COVINGTON -- County commissioners approved a resolution following discussion in executive session Tuesday night stating that County Attorney Tommy Craig was authorized to file a counterclaim against a couple that filed suit against the county last year.
Although it is standard practice for the county attorney to take legal action to represent the county, Craig said Friday that the attorney for the plaintiffs has informally questioned Craig's authority to file a counterclaim.
Craig said he decided to have the board approve and ratify the resolution to put to rest any questions about his authority to file the claim.
The lawsuit in question was filed in July 2012 by Barri and Steven Speeler who live on Hodges Circle in Mansfield.
The Speelers claim that the county's construction in 2002 of a stormwater culvert and weir diverts stormwater onto their property. The county constructed the culvert and weir to address flooding of other properties on Hodges Circle, according to the lawsuit.
In 2005, the Speelers contacted the county about flooding of their property and in 2007, entered into a Covenant Not to Sue because the county promised to make improvements to address flooding, according to the lawsuit. The Speelers allege the county's measures did not abate the flooding.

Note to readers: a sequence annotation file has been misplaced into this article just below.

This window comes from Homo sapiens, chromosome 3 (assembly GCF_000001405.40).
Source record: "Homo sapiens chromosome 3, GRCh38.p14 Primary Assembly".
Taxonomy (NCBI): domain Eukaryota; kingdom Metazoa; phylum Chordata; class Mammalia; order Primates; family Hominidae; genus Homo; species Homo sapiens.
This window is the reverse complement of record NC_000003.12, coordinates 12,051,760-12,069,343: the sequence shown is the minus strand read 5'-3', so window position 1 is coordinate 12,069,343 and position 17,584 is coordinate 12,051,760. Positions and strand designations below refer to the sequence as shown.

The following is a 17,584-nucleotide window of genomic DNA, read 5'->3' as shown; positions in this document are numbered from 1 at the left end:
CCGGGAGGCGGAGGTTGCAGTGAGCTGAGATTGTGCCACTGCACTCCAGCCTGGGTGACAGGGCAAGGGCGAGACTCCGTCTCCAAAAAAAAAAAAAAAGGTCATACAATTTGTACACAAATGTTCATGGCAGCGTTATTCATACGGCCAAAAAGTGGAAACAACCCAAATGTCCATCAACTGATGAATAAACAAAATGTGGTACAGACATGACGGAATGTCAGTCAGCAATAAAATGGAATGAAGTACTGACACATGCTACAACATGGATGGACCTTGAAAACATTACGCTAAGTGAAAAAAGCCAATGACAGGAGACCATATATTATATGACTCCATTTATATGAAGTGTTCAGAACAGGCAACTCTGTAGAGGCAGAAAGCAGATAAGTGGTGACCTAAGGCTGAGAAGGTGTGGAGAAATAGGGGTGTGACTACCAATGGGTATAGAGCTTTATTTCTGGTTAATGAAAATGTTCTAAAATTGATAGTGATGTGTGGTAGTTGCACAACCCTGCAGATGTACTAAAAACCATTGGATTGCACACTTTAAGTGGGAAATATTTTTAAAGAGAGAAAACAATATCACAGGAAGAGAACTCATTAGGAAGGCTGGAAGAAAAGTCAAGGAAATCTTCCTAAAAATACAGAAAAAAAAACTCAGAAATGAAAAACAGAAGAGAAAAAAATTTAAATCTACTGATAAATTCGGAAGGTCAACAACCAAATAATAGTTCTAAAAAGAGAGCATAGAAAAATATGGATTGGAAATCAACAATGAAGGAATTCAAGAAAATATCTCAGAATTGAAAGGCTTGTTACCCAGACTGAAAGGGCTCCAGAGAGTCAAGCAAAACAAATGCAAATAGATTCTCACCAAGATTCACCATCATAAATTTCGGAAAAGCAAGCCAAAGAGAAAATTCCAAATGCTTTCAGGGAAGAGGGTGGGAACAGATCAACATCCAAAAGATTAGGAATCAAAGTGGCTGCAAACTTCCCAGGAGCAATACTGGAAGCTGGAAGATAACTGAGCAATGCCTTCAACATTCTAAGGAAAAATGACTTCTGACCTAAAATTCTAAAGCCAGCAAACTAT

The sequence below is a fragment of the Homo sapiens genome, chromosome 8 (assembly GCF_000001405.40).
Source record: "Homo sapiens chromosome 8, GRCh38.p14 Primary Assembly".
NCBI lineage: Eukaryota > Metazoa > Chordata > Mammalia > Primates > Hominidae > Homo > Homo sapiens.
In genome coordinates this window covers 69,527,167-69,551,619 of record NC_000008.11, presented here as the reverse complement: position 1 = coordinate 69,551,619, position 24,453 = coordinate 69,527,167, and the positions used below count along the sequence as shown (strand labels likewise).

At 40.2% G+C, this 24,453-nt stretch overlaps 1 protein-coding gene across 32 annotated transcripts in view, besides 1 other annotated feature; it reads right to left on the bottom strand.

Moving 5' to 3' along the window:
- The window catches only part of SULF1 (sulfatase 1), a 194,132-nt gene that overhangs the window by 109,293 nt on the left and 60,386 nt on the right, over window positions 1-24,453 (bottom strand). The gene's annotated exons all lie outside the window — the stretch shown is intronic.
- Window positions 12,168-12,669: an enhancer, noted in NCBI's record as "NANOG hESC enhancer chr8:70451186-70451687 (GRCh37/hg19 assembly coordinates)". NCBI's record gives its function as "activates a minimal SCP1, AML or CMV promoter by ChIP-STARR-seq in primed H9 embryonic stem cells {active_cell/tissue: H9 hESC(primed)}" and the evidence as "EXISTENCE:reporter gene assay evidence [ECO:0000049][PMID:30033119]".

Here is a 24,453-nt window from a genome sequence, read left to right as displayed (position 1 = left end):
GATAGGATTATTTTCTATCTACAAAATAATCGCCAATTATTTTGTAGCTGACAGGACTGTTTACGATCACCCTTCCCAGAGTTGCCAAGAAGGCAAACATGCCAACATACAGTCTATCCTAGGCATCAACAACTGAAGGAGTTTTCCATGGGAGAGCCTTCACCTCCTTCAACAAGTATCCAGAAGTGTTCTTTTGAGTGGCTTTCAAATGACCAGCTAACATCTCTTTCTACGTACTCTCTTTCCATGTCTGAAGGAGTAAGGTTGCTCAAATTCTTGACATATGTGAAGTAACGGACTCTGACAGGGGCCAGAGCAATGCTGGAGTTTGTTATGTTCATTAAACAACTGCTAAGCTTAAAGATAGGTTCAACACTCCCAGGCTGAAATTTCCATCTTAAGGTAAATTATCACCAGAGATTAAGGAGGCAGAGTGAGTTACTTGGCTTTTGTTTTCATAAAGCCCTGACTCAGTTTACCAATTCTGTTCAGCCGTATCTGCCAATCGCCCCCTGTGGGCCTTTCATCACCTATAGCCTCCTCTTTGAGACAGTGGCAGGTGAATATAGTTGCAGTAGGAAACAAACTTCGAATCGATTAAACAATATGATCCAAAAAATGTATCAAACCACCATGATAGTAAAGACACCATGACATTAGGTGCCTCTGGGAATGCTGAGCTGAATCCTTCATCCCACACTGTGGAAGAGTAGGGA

In addition to Newton County and the Board of Commissioners, the lawsuit names the Speeler's neighbor, Hilda Kimsey, as a defendant, along with 10 John Does, or those responsible for discharging sediment or excessive stormwater onto the Speeler property whose identities are currently unknown.
The Speelers allege Kimsey began land disturbance activities in 2007 and in 2011 began construction of an ATV track, which made the stormwater situation worse. According to the lawsuit, in 2009, Newton County officials determined Kimsey violated the county's erosion and sediment control ordinance by failing to obtain a land disturbance permit and to properly install and maintain adequate best management practices, and issued a notice of violation. A second notice was issued by the county in 2010.
In September 2011, the Speelers filed a complaint with the Georgia Environmental Protection Division alleging runoff from the Kimsey property was impacting their property. The county again visited the site and found violations, and EPD also found violations, according to the lawsuit.
The EPD ordered all construction activities to cease on the property.
"The erosion of soils and sediments from the Kimsey Land Disturbing Activities has been greatly exacerbated by the increased stormwater flows caused by Newton County onto and over the Kimsey Property," according to the lawsuit. "The Speeler Family has experienced flooding of the Speller Property during rain events."
The Speelers are seeking an injunction requiring defendants to repair or pay to repair their property and the county to reduce volume of stormwater onto their property, as well as compensatory and punitive damages.
Craig's counterclaim filed in August 2012 states, in part, that the county is not liable to the Speelers due to the Covenant Not to Sue. The counter claim also alleges that Kimsey's removing and clearing of vegetation was the actual cause of harm and that the plaintiffs failed to provide proper ante litem, or intent to sue, notice.